Storms clouds clearing

2010 Salary Survey: Clouds of Concern Begin to Clear

March 30, 2010
Survey reveals readers are regaining confidence in their job security.

Before you read the 2010 story, why not check out the 2012 Salary Survey results. Click here to see why we say that salaries are moving ahead, slowly.

Chemical industry professionals believe they've weathered the worst of the economic storm, according to results of Chemical Processing's 2010 Salary and Job Satisfaction survey. This year, 52% (860) of respondents are concerned about job security and 48% (778) are not (Figure1) compared to 58% who were and 42% who were not in the 2009.

Looking at this another way, 49% (800) believe there's a very slight chance that they will be laid off or fired within in the next two years, while an additional 10% (170) think there's no chance at all. About 31% (509) expect there's a moderate chance of being fired or laid off within that period of time. These results mark a 2% improvement from last year. Only 6% (99) think layoffs or firings are likely and 4% (63) believe they're very likely (Figure 2).

"You will not get rich but it will be stable for 20 to 25 years," commented one respondent about working in the chemical industry.

Pay, Raises, Bonuses Drop
For the first time since the survey was established in 2005, the average salaries reported by respondents declined — from $107,804 in 2009 to $97,554 this year. Until now, average salaries have steadily increased. In 2005, the average salary was $85,234; in 2006, $89,690; in 2007, $90,038; and in 2008, $95,231. (Table 1). Small percentage declines in those reporting annual incomes within the $115,000 to $125,000 pay ranges and increases in those earning $80,000 to $95,000 account for the decrease in the average salaries reported.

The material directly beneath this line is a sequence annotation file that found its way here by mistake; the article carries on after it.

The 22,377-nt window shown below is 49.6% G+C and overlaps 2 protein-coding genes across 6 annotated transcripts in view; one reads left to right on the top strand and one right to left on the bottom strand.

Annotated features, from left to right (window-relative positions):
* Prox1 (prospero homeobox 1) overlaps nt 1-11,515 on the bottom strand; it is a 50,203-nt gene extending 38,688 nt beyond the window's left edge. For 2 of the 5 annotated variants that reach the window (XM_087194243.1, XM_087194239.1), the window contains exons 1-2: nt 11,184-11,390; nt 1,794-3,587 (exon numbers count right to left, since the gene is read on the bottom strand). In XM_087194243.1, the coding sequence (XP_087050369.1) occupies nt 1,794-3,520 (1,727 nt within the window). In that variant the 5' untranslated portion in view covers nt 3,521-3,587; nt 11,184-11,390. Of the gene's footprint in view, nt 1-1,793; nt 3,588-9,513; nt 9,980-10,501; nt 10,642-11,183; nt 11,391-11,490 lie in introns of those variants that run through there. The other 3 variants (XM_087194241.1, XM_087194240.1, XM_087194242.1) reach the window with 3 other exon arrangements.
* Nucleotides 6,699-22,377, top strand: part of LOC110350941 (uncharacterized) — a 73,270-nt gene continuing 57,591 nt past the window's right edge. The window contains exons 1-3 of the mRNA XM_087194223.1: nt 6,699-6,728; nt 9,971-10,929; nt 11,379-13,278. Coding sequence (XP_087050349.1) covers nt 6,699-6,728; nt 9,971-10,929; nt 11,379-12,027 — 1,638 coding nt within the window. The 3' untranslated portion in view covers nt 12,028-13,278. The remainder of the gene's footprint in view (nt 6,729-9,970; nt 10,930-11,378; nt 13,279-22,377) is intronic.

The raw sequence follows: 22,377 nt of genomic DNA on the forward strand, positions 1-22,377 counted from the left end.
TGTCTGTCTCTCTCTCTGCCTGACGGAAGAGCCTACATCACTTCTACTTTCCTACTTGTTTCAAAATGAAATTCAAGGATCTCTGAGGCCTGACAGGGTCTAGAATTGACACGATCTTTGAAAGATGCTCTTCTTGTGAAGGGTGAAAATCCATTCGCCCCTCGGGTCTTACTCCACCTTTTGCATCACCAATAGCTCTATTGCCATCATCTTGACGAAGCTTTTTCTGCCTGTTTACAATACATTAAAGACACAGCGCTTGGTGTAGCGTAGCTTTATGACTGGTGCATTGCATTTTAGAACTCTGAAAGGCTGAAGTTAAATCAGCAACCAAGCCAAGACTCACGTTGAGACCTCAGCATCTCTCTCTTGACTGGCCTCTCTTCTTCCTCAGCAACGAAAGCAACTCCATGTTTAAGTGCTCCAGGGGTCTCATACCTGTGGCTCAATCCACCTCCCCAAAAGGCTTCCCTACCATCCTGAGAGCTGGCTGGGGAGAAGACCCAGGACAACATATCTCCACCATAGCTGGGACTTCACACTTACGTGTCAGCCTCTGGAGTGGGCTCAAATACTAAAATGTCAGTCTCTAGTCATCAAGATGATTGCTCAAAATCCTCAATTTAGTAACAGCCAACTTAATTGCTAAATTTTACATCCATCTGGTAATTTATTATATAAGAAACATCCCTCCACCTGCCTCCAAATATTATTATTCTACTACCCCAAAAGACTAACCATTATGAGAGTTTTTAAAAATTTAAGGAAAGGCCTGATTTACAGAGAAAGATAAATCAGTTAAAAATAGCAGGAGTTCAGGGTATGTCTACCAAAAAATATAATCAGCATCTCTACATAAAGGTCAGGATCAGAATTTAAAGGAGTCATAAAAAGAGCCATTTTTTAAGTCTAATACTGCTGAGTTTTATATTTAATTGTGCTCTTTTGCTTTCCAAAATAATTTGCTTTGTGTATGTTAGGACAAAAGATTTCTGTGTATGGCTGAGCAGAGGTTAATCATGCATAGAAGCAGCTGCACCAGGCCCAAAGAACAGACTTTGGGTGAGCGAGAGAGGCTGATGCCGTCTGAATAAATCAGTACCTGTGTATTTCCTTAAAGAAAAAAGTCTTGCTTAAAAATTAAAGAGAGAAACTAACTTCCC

"The recent economic downturn halted bonuses and raises last year and maybe this year, which is really disappointing considering our site had one of the best years ever," noted one respondent. "I believe that I am well compensated for my skill and education level and the benefits are good."

Average pay raises also fell for the second consecutive year, to 3.68% compared to 4.23% in 2009 and 5.06% in 2008. Additionally, average bonuses decreased from $6,407 in 2009 to $5,835 this year.

"Everyone would like to earn more, but I feel that I am being paid fairly for the job," said another respondent.

That echoes the sentiment of many. Indeed, the majority of respondents remain content with their compensation levels, with 58.74% (968) believing they are adequately compensated. However, 41.26% (426) report they are not fairly compensated.

"Compensation is fine — but a pension plan would be a great improvement," grumbled a respondent. "The current financial crisis makes it very difficult to feel comfortable with security during retirement."

2010 Salary Survey Charts

What Leads to Satisfaction?
Closely related to compensation is job satisfaction — the majority of respondents indicate they are satisfied with their jobs (Figure 3). About 9.9% (164) are very satisfied, 38% (638) are highly satisfied and another 37% (622) are satisfied. Only 11% (184) say they have a low level of job satisfaction and another 2.9% (48) report a very low level of satisfaction.

The above map shows that the bulk of survey respondents are in the U.S., with additional responses coming in from Europe, South America, the Mideast, the former Soviet Union, Africa and Australia.